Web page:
Publication: Linnaea. 1: 62. 1826.
selected vouchers: WTU
Notes: Rare in WA; difficult to distinguish from dwarf mountain forms of C. arvense.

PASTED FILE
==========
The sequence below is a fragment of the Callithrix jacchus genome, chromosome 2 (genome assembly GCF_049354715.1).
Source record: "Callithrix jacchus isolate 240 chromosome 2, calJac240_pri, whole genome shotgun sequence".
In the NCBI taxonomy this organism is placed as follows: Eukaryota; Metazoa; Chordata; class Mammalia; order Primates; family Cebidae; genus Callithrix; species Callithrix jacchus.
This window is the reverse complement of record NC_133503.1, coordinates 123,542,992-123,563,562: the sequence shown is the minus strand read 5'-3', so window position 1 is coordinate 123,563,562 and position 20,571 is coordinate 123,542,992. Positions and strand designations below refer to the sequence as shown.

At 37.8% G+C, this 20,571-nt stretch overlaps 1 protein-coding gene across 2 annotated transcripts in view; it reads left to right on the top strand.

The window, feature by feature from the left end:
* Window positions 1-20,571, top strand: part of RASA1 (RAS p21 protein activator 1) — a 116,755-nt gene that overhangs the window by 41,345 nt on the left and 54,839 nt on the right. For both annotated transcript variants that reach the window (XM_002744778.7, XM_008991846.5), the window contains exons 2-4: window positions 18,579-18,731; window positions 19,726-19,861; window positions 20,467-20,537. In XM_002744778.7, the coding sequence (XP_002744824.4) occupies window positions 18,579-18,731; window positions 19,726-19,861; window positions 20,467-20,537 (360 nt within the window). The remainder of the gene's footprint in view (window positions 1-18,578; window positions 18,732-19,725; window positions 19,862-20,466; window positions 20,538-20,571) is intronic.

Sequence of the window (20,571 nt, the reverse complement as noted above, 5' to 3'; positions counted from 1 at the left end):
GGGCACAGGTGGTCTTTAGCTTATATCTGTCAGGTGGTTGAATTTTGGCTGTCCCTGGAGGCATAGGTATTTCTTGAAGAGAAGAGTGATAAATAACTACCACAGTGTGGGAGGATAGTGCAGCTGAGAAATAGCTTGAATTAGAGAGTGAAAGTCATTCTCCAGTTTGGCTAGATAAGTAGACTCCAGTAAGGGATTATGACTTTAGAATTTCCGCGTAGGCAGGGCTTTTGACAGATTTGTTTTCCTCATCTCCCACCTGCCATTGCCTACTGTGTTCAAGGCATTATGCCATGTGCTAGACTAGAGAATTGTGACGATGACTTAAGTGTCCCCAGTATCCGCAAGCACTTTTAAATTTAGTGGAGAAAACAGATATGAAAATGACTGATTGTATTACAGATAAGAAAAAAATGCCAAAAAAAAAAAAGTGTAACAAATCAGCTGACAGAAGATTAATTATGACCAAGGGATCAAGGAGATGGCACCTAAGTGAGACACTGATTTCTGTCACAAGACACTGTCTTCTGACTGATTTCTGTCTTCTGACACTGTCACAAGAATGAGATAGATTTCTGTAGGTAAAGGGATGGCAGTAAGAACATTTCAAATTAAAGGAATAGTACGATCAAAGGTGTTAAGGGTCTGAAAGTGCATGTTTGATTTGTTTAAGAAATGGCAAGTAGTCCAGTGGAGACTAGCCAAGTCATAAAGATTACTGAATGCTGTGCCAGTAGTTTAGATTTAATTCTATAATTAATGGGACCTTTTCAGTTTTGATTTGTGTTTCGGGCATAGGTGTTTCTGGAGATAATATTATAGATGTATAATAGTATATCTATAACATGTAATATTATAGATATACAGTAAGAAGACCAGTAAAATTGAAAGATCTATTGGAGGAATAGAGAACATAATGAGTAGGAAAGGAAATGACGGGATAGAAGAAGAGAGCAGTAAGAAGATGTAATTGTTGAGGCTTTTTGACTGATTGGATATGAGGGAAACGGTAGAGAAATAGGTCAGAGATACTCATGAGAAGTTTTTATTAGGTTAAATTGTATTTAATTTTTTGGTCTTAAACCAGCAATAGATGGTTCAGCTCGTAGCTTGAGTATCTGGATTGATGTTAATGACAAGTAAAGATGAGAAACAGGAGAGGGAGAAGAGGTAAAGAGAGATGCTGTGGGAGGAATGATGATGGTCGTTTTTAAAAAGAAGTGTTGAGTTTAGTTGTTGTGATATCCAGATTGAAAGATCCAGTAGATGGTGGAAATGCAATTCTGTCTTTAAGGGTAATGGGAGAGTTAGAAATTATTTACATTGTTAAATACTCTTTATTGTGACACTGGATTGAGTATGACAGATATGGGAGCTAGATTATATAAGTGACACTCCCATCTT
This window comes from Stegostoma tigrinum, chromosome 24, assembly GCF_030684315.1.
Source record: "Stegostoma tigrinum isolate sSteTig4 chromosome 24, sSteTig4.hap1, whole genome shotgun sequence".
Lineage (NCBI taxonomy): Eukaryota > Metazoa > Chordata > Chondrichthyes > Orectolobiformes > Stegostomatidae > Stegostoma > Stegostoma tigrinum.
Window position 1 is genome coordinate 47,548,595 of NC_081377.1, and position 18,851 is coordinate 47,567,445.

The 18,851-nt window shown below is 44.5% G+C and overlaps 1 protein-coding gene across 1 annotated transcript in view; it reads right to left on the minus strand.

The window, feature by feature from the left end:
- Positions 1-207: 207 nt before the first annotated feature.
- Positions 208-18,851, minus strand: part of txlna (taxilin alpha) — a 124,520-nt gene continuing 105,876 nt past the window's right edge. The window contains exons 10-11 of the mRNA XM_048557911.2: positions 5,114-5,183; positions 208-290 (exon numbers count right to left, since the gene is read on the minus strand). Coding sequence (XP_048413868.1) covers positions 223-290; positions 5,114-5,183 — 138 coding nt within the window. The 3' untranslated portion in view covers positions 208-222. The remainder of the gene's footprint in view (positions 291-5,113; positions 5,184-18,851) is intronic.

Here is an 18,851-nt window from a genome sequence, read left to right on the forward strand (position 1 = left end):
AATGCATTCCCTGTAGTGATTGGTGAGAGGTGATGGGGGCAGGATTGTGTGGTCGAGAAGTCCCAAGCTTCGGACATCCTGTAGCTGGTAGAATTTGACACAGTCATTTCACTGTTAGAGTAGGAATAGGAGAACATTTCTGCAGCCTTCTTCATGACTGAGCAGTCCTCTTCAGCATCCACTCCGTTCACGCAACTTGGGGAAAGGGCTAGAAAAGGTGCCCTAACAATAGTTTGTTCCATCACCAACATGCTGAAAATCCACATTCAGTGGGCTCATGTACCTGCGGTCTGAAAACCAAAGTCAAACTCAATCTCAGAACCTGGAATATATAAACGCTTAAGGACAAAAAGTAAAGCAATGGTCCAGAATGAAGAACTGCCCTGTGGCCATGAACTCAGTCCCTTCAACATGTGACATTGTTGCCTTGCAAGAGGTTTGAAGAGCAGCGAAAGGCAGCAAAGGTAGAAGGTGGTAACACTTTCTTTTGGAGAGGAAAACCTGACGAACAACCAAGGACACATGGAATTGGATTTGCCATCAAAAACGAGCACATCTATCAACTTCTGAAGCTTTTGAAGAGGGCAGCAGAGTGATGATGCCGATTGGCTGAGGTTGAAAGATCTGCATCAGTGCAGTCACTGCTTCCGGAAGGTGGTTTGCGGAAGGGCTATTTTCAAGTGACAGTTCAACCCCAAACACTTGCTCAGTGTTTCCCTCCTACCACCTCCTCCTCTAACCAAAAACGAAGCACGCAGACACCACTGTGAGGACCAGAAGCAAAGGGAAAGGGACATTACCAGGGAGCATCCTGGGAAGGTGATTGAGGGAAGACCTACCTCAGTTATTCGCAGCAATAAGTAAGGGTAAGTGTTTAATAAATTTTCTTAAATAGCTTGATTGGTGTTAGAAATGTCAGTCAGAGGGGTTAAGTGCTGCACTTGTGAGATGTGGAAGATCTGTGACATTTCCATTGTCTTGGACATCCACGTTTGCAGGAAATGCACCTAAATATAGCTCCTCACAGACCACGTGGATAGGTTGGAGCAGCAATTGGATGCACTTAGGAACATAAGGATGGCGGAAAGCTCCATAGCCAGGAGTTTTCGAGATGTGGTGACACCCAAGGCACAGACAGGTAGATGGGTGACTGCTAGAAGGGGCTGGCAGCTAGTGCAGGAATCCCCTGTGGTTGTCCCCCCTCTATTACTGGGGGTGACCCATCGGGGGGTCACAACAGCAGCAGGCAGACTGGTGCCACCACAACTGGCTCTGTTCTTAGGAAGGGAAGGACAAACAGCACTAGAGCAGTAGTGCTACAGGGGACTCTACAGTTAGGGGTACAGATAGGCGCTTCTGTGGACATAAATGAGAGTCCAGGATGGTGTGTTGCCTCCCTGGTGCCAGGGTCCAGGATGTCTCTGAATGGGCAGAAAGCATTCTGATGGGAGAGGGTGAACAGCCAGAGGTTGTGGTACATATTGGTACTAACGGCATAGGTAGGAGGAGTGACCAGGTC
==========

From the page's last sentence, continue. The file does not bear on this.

FNA5: "Cerastium beeringianum is distinguished from C. alpinum by the absence of the long, silvery, flexuous, translucent, glistening hairs of that species. Cerastium beeringianum\\\\\\'s pubescence consists of straight, strigose, multicellular, somewhat fuscous hairs of several lengths, many of those in the mid and distal stem and inflorescence being glandular and viscid. The nodes and the leaves, at least in the mid and distal stem, typically have long, strigose, eglandular, fuscous hairs; those on the adaxial surface of the leaf being appressed, and those on the nodes retrorse. However, plants from the many small, isolated populations on the mountains of western North America show a great deal of variation. Some of these populations tend to be subglabrous, lacking most of the long hairs normally found on this species. Others are small, delicate plants with slender divaricate pedicels and smaller capsules and seeds. Though names have been given to several of these variants, they frequently intergrade, and much of the variation is greatly influenced by the environment."